In 1911 Bay View Beach was sold to Frank Emery Murphy, born 1862 (Green Bay Alderman, corporate executive of Murphy Lumber, Murphy Supply, Morley – Murphy Company, and owner of the prestigious Horse Shoe Bay Farms in Door County, Wisconsin) and Fred A. Rahr born 1863, (Green Bay Alderman, operator of Rahr’s Brewing Company, Treasurer of the Green Bay Volunteer Fire Department when it was organized in 1887). In 1920 they donated the 11 acres, along with all its buildings and attractions, to the city of Green Bay to be used as a City Park, called Bay Beach Park. 

From the site’s earliest days as a private park, a public beach was available, but pollution of the bay eventually caused the swimming beach to close. From the 1930s to the early 1970s, Bay Beach’s pavilion hosted concerts, political rallies, dances, Fourth of July fireworks, and other events. On August 9, 1934, President Franklin D. Roosevelt visited Bay Beach in celebration of Green Bay’s tercentennial of the landing of French explorer Jean Nicolet in 1634.

Today the park is a family place, with scenic views and rides for children, including bumper cars, two small-scale passenger train rides, a large slide, and a Ferris wheel.”

And, of course, the Carrousel. And, while I don’t have a photo of my younger self enjoying a ride on the Carrousel at Bay Beach, I did get one of yours truly going in circles at the museum in North Tonawanda.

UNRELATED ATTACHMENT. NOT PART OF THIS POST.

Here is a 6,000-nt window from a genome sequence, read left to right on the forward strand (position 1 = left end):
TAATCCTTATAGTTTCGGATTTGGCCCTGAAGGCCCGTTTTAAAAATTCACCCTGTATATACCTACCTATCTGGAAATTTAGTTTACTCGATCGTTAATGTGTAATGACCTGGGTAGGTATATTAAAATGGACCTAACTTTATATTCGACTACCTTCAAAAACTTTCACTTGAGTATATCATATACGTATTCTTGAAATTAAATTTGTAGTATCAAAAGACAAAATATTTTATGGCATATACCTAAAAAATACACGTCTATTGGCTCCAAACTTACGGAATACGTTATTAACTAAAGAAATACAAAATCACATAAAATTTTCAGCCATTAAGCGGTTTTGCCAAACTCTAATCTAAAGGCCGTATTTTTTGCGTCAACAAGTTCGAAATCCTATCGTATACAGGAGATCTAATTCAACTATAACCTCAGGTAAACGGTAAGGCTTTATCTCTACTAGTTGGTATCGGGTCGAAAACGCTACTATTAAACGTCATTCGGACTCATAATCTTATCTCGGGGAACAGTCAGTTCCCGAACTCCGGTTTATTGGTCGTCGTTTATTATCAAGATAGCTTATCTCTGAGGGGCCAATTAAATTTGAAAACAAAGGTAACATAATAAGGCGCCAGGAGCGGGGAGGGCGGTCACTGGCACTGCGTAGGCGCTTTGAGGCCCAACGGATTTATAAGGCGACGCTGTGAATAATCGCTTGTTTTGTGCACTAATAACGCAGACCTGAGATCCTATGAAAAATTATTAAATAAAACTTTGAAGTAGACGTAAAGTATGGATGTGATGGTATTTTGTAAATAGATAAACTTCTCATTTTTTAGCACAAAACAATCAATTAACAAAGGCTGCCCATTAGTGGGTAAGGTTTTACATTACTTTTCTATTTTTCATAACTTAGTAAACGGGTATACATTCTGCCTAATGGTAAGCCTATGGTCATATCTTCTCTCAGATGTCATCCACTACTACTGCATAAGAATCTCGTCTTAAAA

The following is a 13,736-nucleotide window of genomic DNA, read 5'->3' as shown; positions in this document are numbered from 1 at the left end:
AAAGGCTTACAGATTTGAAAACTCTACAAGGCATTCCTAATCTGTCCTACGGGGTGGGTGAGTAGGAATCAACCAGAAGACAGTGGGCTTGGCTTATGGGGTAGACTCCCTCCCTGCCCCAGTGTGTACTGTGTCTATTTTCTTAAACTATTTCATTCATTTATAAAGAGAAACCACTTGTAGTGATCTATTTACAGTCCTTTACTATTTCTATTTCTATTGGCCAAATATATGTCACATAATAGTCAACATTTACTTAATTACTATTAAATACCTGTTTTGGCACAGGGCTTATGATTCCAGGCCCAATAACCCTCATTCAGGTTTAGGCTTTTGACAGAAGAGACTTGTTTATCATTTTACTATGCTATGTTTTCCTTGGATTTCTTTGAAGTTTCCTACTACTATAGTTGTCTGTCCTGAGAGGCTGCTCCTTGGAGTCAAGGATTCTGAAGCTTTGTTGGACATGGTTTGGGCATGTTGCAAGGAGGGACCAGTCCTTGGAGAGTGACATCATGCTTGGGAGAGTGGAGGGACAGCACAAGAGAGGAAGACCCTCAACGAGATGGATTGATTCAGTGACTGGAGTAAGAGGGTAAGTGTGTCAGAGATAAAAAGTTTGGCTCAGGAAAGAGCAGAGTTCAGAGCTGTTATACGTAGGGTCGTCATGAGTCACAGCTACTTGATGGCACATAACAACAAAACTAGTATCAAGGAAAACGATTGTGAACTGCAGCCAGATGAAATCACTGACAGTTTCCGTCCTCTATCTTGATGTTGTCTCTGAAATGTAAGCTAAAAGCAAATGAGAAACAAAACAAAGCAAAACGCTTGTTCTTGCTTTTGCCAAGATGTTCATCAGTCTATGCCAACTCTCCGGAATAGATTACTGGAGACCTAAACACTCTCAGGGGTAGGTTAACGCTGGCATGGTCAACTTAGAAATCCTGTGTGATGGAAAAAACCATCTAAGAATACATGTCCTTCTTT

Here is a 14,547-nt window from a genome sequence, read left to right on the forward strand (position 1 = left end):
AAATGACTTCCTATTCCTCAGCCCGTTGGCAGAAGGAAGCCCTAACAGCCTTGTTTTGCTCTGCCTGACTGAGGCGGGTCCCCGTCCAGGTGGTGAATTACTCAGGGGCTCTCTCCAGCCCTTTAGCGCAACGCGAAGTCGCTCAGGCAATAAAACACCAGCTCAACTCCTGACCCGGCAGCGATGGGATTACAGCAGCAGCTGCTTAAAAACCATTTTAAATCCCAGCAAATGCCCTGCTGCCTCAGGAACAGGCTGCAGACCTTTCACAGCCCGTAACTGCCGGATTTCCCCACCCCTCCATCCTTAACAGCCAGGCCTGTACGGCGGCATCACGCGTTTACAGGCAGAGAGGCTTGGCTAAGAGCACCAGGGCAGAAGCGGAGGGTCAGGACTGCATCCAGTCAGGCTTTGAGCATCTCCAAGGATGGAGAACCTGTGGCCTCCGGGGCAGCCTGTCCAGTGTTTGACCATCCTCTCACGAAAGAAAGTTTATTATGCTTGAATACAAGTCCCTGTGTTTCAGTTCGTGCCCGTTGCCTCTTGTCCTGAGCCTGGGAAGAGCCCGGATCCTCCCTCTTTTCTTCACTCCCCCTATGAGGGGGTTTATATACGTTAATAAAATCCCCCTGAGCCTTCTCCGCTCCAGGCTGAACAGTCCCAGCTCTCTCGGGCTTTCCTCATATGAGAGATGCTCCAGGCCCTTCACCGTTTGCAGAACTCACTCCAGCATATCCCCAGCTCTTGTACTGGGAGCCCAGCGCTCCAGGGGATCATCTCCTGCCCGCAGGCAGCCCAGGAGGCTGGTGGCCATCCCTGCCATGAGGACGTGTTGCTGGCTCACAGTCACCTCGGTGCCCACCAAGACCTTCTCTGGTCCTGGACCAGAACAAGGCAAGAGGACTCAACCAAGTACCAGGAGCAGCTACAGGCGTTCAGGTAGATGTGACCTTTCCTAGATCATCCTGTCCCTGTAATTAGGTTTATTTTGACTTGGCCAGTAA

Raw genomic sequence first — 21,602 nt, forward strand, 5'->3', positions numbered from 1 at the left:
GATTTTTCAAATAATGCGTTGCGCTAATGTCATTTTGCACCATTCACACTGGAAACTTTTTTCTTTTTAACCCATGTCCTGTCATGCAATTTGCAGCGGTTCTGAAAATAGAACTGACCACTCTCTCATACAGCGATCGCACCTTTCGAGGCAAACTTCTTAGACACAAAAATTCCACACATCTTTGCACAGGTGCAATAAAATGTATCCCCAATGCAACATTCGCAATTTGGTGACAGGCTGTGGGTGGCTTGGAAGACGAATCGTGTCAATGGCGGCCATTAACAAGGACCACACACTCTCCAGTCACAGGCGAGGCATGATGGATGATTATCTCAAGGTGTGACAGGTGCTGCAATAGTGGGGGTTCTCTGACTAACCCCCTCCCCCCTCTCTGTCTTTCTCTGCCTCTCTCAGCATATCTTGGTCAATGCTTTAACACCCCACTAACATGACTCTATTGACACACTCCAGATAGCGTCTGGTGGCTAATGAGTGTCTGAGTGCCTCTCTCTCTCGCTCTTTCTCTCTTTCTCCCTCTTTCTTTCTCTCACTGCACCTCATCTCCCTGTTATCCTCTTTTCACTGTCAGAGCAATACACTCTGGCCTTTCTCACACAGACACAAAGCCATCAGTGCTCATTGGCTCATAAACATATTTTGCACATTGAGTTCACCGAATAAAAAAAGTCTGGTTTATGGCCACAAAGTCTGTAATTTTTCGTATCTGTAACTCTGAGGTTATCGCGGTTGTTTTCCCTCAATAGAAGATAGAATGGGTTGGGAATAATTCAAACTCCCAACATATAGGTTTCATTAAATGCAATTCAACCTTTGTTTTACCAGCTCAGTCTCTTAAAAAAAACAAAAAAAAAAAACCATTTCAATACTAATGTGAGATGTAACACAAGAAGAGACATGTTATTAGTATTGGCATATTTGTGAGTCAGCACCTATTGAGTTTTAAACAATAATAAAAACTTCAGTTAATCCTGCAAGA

Pam Janssen Merry Go Round

Polish Heritage and PACE Collaborate to Bring Polish Genealogy & Polish Heritage Workshops to Community This Fall

Polish Heritage Society and the Pulaski Area Community Education (PACE) office will be presenting two informative sessions this fall. Both of the presentations will be at no cost to members of PHS and both will be at Pulaski High School at 1040 S St Augustine St in the Large Group Instruction (LGI) room. This is located just inside the front doors of the school. There will be $15 fee for non-members. 

On October 12th will be Polish Genealogy. This will first cover basic genealogy and how to get started, and what your finished product may be. What tools are on-line and off-line that are available to use. Which one’s cost money and which are free. What tools are at the library? There are specific Polish web sites to help track ancestors in Poland. Many records did survive the wars, and more records are being digitized and available to us every year.

If you have been thinking of getting started on the genealogy trail, this may be a good start for you.

Everyone will receive a printed copy of the presentation which contains numerous WEB links to help in your search.